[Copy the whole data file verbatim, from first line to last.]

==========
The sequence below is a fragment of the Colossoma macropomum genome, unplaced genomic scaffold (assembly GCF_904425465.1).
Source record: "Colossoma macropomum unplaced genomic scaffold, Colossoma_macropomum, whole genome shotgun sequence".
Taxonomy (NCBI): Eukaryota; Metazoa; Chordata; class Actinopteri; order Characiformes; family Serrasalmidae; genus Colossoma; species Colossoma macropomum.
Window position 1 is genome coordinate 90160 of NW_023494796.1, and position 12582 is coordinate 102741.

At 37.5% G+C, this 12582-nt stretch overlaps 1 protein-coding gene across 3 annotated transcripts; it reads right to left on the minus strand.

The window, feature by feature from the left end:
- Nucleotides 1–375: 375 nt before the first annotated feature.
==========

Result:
The sequence below is a fragment of the Colossoma macropomum genome, unplaced genomic scaffold (assembly GCF_904425465.1).
Source record: "Colossoma macropomum unplaced genomic scaffold, Colossoma_macropomum, whole genome shotgun sequence".
Taxonomy (NCBI): Eukaryota; Metazoa; Chordata; class Actinopteri; order Characiformes; family Serrasalmidae; genus Colossoma; species Colossoma macropomum.
Window position 1 is genome coordinate 90160 of NW_023494796.1, and position 12582 is coordinate 102741.

At 37.5% G+C, this 12582-nt stretch overlaps 1 protein-coding gene across 3 annotated transcripts; it reads right to left on the minus strand.

The window, feature by feature from the left end:
- Nucleotides 1–375: 375 nt before the first annotated feature.